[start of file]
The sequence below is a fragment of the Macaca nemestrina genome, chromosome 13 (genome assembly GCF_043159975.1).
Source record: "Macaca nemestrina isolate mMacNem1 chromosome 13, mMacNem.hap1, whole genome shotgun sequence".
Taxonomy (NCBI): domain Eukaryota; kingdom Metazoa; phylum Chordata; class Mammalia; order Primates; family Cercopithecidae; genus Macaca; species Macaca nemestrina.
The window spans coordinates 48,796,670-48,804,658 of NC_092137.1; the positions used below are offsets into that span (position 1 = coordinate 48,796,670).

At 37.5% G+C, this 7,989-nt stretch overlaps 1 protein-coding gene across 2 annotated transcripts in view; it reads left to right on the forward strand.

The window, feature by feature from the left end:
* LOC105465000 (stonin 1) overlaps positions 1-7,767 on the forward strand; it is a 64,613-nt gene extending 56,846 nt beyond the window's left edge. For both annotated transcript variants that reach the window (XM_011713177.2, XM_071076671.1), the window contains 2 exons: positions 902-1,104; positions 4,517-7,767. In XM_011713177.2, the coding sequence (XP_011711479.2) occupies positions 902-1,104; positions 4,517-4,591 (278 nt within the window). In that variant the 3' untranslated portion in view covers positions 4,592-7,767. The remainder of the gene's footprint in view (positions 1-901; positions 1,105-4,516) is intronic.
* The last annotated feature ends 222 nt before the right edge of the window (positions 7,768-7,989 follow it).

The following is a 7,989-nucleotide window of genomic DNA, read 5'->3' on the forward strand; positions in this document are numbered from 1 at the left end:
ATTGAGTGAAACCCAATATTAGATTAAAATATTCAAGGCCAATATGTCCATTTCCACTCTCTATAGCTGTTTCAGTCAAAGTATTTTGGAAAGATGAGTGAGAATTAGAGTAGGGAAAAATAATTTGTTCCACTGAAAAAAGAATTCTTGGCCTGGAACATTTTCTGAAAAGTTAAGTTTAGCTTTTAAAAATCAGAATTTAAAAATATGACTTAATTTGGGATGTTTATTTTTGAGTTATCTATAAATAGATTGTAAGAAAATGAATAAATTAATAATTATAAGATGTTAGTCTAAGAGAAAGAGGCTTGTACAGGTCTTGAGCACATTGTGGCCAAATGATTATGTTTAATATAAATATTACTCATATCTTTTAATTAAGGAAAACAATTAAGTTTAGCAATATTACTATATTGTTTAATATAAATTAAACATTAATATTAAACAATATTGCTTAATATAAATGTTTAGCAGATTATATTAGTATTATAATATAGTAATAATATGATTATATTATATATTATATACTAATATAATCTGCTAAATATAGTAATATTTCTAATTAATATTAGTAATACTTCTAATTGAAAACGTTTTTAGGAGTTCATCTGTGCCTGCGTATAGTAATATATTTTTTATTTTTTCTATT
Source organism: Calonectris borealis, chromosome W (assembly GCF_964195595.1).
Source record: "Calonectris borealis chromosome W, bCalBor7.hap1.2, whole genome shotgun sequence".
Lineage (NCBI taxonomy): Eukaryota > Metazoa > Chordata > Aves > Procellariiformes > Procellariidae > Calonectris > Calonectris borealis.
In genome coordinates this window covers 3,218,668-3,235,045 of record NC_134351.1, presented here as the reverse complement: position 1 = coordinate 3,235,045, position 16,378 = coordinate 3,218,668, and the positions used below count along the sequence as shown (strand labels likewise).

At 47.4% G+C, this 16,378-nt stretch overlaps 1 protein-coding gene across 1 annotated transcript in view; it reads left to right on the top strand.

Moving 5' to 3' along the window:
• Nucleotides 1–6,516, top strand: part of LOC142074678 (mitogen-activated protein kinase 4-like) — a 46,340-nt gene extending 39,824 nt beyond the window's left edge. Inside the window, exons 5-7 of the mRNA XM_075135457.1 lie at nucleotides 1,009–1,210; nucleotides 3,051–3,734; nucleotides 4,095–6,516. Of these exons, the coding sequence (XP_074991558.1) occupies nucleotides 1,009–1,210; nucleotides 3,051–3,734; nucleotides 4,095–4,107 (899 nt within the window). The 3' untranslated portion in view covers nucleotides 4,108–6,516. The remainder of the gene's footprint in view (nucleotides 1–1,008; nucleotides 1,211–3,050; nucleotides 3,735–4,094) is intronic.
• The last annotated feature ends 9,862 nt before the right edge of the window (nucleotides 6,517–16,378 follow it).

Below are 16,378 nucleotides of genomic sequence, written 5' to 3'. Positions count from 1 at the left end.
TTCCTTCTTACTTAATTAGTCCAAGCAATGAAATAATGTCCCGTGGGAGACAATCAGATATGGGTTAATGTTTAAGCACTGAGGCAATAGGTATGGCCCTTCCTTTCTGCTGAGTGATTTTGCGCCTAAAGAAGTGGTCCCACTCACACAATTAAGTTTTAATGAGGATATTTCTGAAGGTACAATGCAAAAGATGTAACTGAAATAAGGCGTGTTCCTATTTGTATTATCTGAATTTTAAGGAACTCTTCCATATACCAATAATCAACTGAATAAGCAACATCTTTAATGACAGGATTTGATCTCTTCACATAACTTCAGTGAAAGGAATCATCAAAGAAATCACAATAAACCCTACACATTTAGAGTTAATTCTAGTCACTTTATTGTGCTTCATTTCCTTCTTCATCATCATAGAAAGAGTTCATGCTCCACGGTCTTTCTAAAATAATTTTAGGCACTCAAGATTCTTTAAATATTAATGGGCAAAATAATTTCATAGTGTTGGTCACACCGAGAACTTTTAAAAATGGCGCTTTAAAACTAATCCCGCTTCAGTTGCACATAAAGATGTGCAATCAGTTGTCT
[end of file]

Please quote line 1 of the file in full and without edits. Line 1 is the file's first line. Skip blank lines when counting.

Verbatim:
The sequence below is a fragment of the Macaca nemestrina genome, chromosome 13 (genome assembly GCF_043159975.1).